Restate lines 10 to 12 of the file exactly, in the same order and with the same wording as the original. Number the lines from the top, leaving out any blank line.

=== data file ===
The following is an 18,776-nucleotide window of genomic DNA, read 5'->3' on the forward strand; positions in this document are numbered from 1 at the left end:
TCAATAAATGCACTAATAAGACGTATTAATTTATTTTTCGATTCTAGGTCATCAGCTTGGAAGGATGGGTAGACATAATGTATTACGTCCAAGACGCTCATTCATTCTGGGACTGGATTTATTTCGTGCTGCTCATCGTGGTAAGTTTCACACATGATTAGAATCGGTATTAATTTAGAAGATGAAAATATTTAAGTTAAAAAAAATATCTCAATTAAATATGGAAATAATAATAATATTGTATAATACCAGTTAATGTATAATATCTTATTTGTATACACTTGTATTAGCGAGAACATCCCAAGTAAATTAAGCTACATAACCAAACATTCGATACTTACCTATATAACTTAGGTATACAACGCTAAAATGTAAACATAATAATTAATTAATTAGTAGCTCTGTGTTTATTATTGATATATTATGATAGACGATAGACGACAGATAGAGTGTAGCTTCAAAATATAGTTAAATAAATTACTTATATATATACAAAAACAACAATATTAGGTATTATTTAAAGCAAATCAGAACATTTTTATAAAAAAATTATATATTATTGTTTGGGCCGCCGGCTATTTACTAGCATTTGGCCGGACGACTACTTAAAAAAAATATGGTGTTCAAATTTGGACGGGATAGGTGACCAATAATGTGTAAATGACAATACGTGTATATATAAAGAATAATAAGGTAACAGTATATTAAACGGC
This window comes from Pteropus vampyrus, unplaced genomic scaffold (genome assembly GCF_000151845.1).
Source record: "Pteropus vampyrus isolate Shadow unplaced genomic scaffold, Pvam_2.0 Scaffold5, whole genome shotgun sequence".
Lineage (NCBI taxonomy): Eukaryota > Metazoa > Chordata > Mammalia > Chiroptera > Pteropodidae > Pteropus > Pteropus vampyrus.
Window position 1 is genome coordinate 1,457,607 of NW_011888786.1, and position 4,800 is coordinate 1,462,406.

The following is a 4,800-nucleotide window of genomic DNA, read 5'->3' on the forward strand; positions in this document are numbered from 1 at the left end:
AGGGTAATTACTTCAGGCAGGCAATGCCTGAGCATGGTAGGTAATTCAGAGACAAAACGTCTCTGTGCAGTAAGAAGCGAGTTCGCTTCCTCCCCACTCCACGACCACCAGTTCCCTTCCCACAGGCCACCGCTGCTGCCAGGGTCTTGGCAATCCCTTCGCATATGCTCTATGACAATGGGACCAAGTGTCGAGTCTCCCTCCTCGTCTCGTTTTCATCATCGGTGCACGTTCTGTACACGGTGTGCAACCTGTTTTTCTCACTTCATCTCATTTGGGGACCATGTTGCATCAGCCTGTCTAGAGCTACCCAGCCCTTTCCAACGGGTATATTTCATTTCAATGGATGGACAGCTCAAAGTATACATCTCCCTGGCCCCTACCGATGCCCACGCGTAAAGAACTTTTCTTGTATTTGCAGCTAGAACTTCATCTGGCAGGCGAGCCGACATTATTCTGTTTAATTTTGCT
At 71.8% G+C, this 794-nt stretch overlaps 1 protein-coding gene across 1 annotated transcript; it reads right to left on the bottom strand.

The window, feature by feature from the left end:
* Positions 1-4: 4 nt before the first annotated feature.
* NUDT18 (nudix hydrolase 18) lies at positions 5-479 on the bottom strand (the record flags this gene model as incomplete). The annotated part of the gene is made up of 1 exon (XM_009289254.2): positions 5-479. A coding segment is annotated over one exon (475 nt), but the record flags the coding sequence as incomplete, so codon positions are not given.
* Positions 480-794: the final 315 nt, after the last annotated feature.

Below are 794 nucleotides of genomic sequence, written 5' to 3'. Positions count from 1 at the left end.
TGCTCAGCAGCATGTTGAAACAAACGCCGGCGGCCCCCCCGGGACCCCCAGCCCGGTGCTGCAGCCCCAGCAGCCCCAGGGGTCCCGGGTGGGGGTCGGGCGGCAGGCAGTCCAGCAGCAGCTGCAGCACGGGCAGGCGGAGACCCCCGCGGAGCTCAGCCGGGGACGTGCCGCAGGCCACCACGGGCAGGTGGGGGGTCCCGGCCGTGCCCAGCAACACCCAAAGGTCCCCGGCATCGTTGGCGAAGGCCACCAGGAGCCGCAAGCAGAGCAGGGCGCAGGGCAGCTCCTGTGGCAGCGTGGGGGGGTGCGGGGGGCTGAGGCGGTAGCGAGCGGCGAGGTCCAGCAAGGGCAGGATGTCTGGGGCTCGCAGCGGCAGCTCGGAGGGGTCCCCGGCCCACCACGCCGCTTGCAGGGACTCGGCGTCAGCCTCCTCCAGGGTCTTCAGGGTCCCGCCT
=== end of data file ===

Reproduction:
The window, feature by feature from the left end:
* Positions 1-4: 4 nt before the first annotated feature.
* NUDT18 (nudix hydrolase 18) lies at positions 5-479 on the bottom strand (the record flags this gene model as incomplete). The annotated part of the gene is made up of 1 exon (XM_009289254.2): positions 5-479. A coding segment is annotated over one exon (475 nt), but the record flags the coding sequence as incomplete, so codon positions are not given.